Melt the butter in a saucepan on your stovetop over medium heat. Once melted, brown each side of the chicken, but not cooking it throughout because they will cook in the crockpot.

Spray crockpot with cooking spray and place the chicken into the crockpot. Sprinkle the Italian seasoning package top of the chicken.

Mix together the lemon juice and chicken broth. Pour over the chicken and seasonings. Cook on low for 3-4 hours.
 

Thursday, February 12, 2015

Fudgy Dark Chocolate Avocado Cookies

Low fat, full of flavor and totally satisfied my chocolate craving! I got this recipe from Apple of My Eye  These cookies get their only fat from the avocado-- no oil or butter. I love dark chocolate, but for some reason I don't like Special Dark cocoa and that's the only dark chocolate cocoa that I've tried. So I used regular cocoa and these still turned out very dark. The only problem is that the batch only made 15 for me. I guess I made them a little large since the original recipe says it makes 18, which is still a very small batch.

On another note. I love how people stitch photos together vertically for their blogs, not like this collage below. I cannot figure out how to do that on PicMonkey (at least with the free version, maybe I need to pay for that??) or anything else yet. If anyone can help me or point me to a tutorial of how to do that, I'd love to learn.

Fudgy Dark Chocolate Avocado Cookies
1 ripe avocado, finely mashed
¼ c. sugar
¼ c. brown sugar
1 egg
1 t. vanilla extract
½ c. unsweetened cocoa powder
⅓ c. flour
½ t. baking soda
2 oz. dark chocolate, coarsely chopped

Preheat oven to 350°. Line cookie sheet with parchment paper or spray with cooking spray.

Combine the finely mashed avocado, white sugar, brown sugar, egg, and vanilla extract in a medium-sized bowl.

In a separate bowl, whisk together the cocoa powder, flour, and baking soda. Mix together the wet and dry ingredients until just combined. Gently stir in the dark chocolate chunks.

Using a small ice cream scoop or spoon, add one heaping tablespoon of dough onto cookie sheet. Bake for 8-10 minutes or until the top is set. Be sure not to overbake.

Wednesday, February 11, 2015

Cherry Pie Bubble Breakfast Bake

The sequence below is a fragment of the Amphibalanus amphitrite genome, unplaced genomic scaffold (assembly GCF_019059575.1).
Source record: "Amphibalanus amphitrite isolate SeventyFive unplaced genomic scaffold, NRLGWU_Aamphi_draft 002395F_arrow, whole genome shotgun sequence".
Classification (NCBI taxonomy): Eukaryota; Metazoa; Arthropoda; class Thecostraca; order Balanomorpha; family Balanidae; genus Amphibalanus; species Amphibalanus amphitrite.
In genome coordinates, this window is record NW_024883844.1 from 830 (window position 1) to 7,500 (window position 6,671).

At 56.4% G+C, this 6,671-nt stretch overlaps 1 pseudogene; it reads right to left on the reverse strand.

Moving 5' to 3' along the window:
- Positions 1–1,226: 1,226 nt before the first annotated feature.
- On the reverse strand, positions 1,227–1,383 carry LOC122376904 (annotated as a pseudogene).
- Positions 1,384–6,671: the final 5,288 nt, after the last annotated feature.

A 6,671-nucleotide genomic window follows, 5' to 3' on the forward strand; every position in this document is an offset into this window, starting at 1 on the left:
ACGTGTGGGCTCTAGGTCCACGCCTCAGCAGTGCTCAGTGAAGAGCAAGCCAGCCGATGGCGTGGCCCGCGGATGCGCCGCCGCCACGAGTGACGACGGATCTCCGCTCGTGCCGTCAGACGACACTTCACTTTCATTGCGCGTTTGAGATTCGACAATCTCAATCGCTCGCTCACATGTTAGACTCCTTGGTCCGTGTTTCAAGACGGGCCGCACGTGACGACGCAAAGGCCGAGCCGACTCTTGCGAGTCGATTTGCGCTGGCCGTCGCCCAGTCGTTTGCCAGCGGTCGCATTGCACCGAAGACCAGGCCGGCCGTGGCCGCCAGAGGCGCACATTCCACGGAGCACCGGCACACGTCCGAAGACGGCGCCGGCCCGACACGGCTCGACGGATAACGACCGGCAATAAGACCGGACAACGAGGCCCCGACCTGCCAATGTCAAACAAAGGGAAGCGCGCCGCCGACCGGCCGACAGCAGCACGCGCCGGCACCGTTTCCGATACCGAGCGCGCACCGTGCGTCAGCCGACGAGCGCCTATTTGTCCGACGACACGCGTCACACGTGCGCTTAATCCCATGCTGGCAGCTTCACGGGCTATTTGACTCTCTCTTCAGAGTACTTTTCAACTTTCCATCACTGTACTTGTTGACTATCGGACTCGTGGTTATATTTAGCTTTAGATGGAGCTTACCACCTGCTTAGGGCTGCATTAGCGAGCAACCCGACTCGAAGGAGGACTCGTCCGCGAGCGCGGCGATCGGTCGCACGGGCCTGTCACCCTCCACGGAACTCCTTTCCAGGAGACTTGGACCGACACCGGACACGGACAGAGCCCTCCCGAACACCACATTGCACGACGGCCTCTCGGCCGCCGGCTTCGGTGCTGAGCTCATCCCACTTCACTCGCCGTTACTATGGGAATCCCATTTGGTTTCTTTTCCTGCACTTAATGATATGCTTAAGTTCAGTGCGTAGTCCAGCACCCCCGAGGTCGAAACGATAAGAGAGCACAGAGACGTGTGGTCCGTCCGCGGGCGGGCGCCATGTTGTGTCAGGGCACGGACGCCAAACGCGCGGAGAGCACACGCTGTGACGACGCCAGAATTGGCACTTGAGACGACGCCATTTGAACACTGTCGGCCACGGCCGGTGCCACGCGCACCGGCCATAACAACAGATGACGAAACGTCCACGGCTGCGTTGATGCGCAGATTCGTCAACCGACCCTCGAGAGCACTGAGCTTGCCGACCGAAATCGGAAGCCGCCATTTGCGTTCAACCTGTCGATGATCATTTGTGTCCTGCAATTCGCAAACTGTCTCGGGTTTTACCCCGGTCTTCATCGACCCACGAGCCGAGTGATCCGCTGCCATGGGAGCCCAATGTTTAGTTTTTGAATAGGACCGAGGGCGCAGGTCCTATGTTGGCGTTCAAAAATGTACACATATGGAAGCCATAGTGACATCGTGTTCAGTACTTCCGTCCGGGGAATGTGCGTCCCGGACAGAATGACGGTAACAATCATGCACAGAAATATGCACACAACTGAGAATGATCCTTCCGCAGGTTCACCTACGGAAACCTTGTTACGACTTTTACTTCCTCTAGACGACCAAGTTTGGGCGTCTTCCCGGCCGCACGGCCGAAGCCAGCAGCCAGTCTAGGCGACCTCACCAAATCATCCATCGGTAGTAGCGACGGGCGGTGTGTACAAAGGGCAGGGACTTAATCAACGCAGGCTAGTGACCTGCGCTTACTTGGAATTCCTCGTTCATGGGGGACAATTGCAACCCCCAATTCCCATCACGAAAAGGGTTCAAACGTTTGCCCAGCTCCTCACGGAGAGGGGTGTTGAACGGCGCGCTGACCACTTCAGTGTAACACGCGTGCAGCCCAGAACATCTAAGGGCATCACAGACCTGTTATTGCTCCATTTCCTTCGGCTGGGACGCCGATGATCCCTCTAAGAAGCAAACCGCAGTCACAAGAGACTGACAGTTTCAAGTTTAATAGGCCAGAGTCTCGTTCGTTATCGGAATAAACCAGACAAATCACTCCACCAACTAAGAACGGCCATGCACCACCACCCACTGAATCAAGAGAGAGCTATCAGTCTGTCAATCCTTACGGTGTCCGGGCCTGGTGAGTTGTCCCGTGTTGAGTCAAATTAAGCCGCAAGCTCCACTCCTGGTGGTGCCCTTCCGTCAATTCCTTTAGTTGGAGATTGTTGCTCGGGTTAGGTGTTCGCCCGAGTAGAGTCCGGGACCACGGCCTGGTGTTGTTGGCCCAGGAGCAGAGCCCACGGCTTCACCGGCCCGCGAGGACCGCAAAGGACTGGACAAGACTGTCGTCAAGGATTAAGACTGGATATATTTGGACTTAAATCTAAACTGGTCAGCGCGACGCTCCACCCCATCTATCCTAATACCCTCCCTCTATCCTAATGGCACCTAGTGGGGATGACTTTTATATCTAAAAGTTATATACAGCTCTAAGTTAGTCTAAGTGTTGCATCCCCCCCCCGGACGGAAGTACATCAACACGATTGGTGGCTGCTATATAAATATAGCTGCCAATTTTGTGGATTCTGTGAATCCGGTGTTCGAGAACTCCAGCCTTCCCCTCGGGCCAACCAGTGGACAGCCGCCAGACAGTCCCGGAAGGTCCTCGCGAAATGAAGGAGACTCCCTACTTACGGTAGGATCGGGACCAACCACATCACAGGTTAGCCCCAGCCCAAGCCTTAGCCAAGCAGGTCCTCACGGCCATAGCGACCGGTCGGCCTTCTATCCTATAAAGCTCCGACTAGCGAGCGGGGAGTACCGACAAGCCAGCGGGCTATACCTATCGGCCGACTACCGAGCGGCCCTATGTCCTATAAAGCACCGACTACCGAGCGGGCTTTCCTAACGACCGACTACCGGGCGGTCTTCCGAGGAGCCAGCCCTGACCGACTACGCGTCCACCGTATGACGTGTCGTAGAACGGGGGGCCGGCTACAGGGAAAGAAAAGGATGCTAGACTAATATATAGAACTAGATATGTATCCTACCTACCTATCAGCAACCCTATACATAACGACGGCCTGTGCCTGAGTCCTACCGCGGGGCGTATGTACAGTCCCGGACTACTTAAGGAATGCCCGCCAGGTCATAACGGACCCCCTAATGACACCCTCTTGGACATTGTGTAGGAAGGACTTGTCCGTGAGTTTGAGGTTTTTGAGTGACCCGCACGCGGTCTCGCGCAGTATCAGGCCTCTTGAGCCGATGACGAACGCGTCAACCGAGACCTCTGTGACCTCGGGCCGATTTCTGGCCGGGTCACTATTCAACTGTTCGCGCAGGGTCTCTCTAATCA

Fast, sweet and easy! This recipe at The Taylor House uses refrigerated biscuits to whip up a quick breakfast or snack. I added almond extract to the glaze instead of vanilla and I sprinkled it with coconut. You can go crazy with varieties with this one! Add on nuts, mini chocolate chips, use different pie fillings like apple or lemon, whatever you're in the mood for.

   
Cherry Pie Bubble Breakfast Bake

3 tubes refrigerated biscuits
1 (20-oz.) can of cherry pie filling
2 t. cinnamon
1 c. powdered sugar
2 T. milk
1/2 t. vanilla

Preheat oven to 350°. Cut up each biscuit into fourths and place them all in a large bowl. Add the can of cherry pie filling and cinnamon to the biscuits and mix everything together.

Pour the entire mixture into a large baking dish and bake for 25 minutes.

Let it cool slightly

Mix the powdered sugar, milk and vanilla together to make a glaze and pour it over the entire dish.

Tuesday, February 10, 2015

Second Transfer, Second Week

This week in his letter to me, I felt as if I could hear Alex talking to me. It was nice because I miss his voice. He sent more photos, but only one with him in it. Someone please go over there and teach him how to take a selfie!


Well, I am glad to say that the transfer week didn't kill me (it's easy when you don't have to go anywhere), and I am getting along with the new elder just fine. I can't say that too much has really changed besides that, but I am fine with how things are!
Elder O.

In this email, and in future emails, I am going to start to include a Japanese word and the pronunciation of the word with every email.
This weeks word is: 聖書 Seisho (say-show), meaning Bible (Literally Holy Book).
And now for the synopsis of the week.

Monday: After emailing, we went to one of the local dollar stores. The dollar stores here are a lot different than in America, because they have basically everything you need at a decent price, and is all a dollar unless marked otherwise. Form there, I got a pen that writes like a brush, a fountain pen, earmuffs, slippers, a pencil sharpener, and rechargeable batters and charger for my electronic dictionary.
When we finished with that, we tried to catch a bus, but we were just barely late, so we had to walk all the way over to the church for a lesson. All in all, we got there in about half an hour (at a very quick pace).
There we had a lesson with Mr. Hasebe, and talked about the scriptures and how to study them effectively. After his lesson, we tried to visit a couple of people and find some people to teach, but those we planned on visiting weren't there, and we didn't find anyone either.


Tuesday: We went up north to a restaurant called Tonpachi for lunch, in honor of the leaving missionary (Elder W.). It was his last day in Yonezawa, and was worth the trip up there.
When we finished that, we went to the local mall to do some language study and prepare an english class lesson before going to visit an investigator who lived in the area. In the meeting with him, we went over more of the basics of how God is our Loving Heavenly Father, and why prayer to Him is important.
We then did some follow up on pamphlets we had posted at an apartment complex closer to our apartment. We didn't get too much from that, but we did get one girl to think about one of the questions on the pamphlet, and she said she'd read it.

Wednesday: We went to go visit a less active member, Brother Seino, with a different member Brother Hiroshi, and we talked about how we need to pray earnestly, from the heart, and with real intent on doing what you get as an answer. He seemed to be very touched by it.